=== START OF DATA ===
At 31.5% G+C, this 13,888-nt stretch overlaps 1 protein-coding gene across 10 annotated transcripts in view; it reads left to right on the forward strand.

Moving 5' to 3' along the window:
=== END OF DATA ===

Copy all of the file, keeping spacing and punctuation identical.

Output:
At 31.5% G+C, this 13,888-nt stretch overlaps 1 protein-coding gene across 10 annotated transcripts in view; it reads left to right on the forward strand.

Moving 5' to 3' along the window: